These findings have implications both for people pursuing their careers, and certainly employers. One of the things we found, as I said, is that when people move jobs, they get a pay raise. We also looked at how much people were being paid at the time of the survey, and how that related to the kinds of moves they’ve made. We found that the more times that somebody had moved inside an organization, the more pay they were receiving. That makes sense — these are largely promotions. You’re getting up to the next ladder: The more promotions you’ve had, we expect the more you should be paid.
“When people moved jobs across firms, they also got a pay raise, but it didn’t tend to come with an increase in responsibilities.”
It turned out the number of times they’d moved across firms didn’t predict the pay at all. So it wasn’t that they were bad moves, but they weren’t good, either. I think what’s going on there is, when you move across firms, you get a pay raise — maybe 20%, or something like that. But what happens is, your time until the next promotion [is often delayed], so the trade-off there is a little more complicated. It does suggest that internal moves are quite important in moving ahead in your career. That’s not saying don’t move externally. The trade-off is that your promotion gets slowed down, but you get an immediate bump in pay. It’s that raise that makes up, to some extent, for the slower promotion.
But it does say, as people think about their careers, that they want at various stages to be able to be promoted, to move up the ladder inside organizations. I get a bit nervous when people tell me about their career plans: “I’m going to go to this job. There’s not a lot of head room, but I’ll get great experience and I’ll use that experience to get hired into a higher-level job somewhere else.” That turns out to be quite a hard transition to make. So find a job where there is room to grow inside the organization. You may not want to stay at that organization forever, but at least get a rung or two up the ladder, enabling you to move out to a higher rung elsewhere. That seems like a smarter career strategy. Twitter
On the employer’s side, this reiterates something I found in my prior work, which was that when you’re hiring from outside, you have to pay a lot. You have to pay whatever somebody was getting doing the same job somewhere else, plus maybe 20%, in order to get them to move. That makes moving people internally seem a lot cheaper.
What Sets the Research Apart
I don’t think there’s been a great deal of work trying to evaluate these kinds of internal and external moves. Two or three things that were nice about what we were able to do with this survey were the following: We were able to capture all the times people had moved inside organizations. A lot of times, when people have tried to look at this in the past, using some kind of big survey data, they’ve had to use fairly weak measures of the moves, like if somebody changed occupations or something like that. We were able to just ask them about all of the job moves that they have had.
Second, often in these surveys — particularly when people are trying to understand the extent of external mobility — there’s always the issue that we know being laid off is very bad. So you really have to untangle voluntary moves from the involuntary. We were able to do that reasonably well, in a way that other research probably hasn’t.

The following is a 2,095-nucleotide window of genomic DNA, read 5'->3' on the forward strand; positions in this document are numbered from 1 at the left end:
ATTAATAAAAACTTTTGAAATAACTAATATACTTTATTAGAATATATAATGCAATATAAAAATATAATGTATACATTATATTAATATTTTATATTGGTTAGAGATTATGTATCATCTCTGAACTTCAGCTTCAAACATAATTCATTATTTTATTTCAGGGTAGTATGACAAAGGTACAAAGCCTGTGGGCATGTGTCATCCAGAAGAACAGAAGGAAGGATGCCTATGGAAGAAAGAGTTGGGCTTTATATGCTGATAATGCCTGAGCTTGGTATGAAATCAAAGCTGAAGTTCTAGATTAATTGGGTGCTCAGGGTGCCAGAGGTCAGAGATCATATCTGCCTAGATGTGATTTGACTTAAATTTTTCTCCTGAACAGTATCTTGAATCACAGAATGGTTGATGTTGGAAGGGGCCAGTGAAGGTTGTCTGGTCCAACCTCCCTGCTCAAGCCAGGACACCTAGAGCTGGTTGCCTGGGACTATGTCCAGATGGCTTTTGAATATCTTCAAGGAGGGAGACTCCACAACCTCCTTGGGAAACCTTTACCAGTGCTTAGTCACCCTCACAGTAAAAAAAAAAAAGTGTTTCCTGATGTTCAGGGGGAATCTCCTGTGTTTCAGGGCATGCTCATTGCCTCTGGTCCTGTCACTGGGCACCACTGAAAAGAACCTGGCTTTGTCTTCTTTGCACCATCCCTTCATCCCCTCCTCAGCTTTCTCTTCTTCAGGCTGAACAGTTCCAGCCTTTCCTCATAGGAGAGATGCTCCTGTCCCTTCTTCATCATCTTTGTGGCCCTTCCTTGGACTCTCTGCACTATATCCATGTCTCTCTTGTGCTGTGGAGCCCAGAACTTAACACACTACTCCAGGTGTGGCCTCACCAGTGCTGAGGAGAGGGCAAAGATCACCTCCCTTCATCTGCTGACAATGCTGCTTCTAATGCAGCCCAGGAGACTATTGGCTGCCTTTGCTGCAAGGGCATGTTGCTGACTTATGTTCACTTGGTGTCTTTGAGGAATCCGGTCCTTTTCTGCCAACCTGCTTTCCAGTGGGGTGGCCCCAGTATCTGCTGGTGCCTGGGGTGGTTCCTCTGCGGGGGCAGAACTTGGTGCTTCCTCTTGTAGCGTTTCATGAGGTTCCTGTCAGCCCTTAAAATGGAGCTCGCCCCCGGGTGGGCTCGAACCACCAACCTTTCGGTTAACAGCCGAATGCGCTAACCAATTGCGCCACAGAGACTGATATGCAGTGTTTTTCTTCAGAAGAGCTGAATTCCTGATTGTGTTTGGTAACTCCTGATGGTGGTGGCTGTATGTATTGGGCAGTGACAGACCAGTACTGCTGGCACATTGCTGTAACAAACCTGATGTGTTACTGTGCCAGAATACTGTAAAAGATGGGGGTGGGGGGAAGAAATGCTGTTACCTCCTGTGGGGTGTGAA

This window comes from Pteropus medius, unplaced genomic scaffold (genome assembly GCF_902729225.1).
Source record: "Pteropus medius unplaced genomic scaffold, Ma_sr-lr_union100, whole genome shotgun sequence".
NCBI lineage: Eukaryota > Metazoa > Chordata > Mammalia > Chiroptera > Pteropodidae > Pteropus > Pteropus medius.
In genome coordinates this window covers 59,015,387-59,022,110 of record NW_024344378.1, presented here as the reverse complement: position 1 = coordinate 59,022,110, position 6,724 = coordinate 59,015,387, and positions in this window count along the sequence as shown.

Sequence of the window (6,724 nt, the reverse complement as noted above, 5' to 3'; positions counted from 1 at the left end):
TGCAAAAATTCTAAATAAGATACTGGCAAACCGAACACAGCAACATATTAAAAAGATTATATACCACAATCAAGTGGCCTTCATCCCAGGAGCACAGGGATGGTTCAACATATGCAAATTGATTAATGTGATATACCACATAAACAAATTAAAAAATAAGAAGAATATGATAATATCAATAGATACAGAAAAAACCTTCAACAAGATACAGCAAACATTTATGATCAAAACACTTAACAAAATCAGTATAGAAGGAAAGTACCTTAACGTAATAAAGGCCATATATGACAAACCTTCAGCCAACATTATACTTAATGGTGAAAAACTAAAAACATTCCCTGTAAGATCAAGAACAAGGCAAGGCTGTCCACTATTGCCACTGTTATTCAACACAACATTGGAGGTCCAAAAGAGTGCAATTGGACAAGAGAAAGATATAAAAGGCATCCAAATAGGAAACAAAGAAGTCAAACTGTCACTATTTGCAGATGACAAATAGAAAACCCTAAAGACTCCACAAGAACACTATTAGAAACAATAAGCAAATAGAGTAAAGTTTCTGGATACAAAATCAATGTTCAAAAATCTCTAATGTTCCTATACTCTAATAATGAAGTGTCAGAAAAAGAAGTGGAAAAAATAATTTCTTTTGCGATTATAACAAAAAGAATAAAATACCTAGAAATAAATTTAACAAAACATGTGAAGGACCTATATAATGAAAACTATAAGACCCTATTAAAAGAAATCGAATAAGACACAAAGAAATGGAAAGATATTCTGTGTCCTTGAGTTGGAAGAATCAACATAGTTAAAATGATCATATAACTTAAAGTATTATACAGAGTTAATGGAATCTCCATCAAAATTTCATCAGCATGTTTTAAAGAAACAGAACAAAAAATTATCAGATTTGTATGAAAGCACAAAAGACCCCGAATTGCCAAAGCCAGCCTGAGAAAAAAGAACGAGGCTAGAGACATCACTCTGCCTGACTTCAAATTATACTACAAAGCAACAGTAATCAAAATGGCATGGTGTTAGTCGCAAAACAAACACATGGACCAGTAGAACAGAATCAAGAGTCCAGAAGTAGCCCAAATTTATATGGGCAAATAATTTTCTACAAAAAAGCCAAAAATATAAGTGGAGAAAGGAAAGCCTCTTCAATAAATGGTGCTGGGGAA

I think the biggest difference, the one that I found the most valuable, was really getting a good measure of what people were doing in each of these jobs. I particularly liked knowing about these managerial jobs [in detail]. How many people you manage is a reasonable measure of responsibility. Having that for each job, and really being able to look at how that changed as people moved jobs, gave us an ability to evolve some prior literature by understanding what was going on during these moves.
“Find a job where there is room to grow inside the organization.… That seems like a smarter career strategy.”
One of the areas that we’re looking at in detail is to try to get a sense of some of the more specific paths that people follow as they move across organizations. So one of the things I’ve been very interested in is, ‘where do people start their careers, and where do they move to subsequently?’ One of the interesting things you see with this population is there’s a fairly small group of organizations that people tend to move into for their first jobs — a limited number of investment banks, consulting firms, big corporations. They hire a lot of these MBAs, and then afterwards, the MBAs go off to a wide variety of different organizations. Getting a better sense on why they’re doing that, how that fits in with firm strategy, is something I’m very interested in.
Another thing that a lot of people have asked me about the study is about the differences between men and women. Somewhat surprisingly, we actually see kind of similar effects in terms of internal and external moves for both men and women. [In that sense, gender] doesn’t seem to be generating differences in this sample. Nonetheless, there are big differences in other areas. Women end up earning substantially less, and one of the other questions we’re interested in is, ‘what are some of the industries that are more female-friendly, and why? And what are some of the places and career paths that particularly seem to penalize women?
Publication does not imply endorsement of views by the World Economic Forum.
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Author: Matthew Bidwell is a Wharton Management Professor. Ethan Mollick is a Wharton Management Professor.
Image: A businessman walks through the a banking district. REUTERS/Thomas Peter.